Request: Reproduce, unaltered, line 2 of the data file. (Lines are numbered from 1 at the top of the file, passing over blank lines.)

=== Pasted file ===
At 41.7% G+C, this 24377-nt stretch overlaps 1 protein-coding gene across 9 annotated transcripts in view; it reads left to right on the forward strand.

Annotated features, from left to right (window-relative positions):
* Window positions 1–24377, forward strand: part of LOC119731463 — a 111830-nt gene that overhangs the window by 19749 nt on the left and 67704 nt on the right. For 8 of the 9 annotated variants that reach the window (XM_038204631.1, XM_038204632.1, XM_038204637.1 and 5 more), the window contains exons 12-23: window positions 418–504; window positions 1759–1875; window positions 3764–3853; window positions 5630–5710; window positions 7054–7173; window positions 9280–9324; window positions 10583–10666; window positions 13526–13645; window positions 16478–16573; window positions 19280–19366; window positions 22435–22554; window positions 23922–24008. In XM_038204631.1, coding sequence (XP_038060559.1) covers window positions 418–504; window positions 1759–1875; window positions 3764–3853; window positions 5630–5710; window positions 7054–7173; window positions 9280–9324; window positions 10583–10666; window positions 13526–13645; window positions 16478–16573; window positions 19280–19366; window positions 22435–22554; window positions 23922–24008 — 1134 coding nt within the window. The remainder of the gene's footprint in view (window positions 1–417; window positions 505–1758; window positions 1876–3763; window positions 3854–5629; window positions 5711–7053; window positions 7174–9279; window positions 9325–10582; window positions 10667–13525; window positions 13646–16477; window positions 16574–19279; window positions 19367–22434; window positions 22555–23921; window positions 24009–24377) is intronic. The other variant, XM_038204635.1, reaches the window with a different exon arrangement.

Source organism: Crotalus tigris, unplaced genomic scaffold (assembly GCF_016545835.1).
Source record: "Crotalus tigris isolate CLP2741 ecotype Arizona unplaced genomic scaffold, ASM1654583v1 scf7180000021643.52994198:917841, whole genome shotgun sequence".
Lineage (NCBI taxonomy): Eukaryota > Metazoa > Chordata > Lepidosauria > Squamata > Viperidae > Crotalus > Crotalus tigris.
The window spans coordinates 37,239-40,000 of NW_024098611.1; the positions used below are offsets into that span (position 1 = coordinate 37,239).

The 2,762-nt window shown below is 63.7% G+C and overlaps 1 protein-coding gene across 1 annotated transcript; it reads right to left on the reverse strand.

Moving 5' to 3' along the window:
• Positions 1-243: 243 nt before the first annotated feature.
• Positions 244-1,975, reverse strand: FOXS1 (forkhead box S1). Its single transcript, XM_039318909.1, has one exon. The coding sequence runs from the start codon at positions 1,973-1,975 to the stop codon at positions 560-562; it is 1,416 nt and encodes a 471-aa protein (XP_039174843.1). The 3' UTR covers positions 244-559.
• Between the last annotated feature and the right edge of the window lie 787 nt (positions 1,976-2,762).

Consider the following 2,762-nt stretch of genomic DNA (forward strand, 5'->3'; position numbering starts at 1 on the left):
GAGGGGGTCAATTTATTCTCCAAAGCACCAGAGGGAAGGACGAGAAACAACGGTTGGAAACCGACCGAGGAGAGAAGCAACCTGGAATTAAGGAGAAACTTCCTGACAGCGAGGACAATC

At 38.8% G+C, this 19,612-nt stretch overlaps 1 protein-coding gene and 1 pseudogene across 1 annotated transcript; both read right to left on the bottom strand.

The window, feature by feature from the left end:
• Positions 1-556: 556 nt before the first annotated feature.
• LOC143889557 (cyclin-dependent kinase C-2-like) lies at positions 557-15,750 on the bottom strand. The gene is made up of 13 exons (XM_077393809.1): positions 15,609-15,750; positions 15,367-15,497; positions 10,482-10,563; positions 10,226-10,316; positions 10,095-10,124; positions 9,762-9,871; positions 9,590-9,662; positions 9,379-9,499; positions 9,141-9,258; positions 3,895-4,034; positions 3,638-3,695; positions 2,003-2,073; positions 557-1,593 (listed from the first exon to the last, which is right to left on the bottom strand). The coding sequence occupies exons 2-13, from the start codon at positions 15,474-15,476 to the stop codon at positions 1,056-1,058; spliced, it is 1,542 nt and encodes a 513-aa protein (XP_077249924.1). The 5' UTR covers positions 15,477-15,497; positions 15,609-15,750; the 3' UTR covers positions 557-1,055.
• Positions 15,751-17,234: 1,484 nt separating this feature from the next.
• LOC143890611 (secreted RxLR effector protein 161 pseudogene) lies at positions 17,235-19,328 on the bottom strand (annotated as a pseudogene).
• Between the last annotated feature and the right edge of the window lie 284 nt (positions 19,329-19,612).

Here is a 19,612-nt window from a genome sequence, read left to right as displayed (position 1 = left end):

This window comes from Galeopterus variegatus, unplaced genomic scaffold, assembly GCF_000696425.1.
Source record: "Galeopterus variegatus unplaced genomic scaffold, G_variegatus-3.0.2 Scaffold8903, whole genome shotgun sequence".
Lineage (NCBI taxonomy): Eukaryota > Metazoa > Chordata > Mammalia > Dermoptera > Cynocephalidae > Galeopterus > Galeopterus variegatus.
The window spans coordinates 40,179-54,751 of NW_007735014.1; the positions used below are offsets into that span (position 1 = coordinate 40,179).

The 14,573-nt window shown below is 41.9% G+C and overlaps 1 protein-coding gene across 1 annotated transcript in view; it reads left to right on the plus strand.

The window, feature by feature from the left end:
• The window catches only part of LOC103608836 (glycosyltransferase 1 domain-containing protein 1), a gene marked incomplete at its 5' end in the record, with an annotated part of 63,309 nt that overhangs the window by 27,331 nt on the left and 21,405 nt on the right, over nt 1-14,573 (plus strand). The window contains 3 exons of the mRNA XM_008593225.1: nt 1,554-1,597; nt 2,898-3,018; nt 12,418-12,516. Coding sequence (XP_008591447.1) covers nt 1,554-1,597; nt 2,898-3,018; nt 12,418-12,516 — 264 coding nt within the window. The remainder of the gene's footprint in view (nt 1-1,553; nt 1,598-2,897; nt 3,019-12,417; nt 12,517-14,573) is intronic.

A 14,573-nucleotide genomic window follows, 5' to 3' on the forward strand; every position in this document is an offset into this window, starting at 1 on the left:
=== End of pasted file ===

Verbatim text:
Annotated features, from left to right (window-relative positions):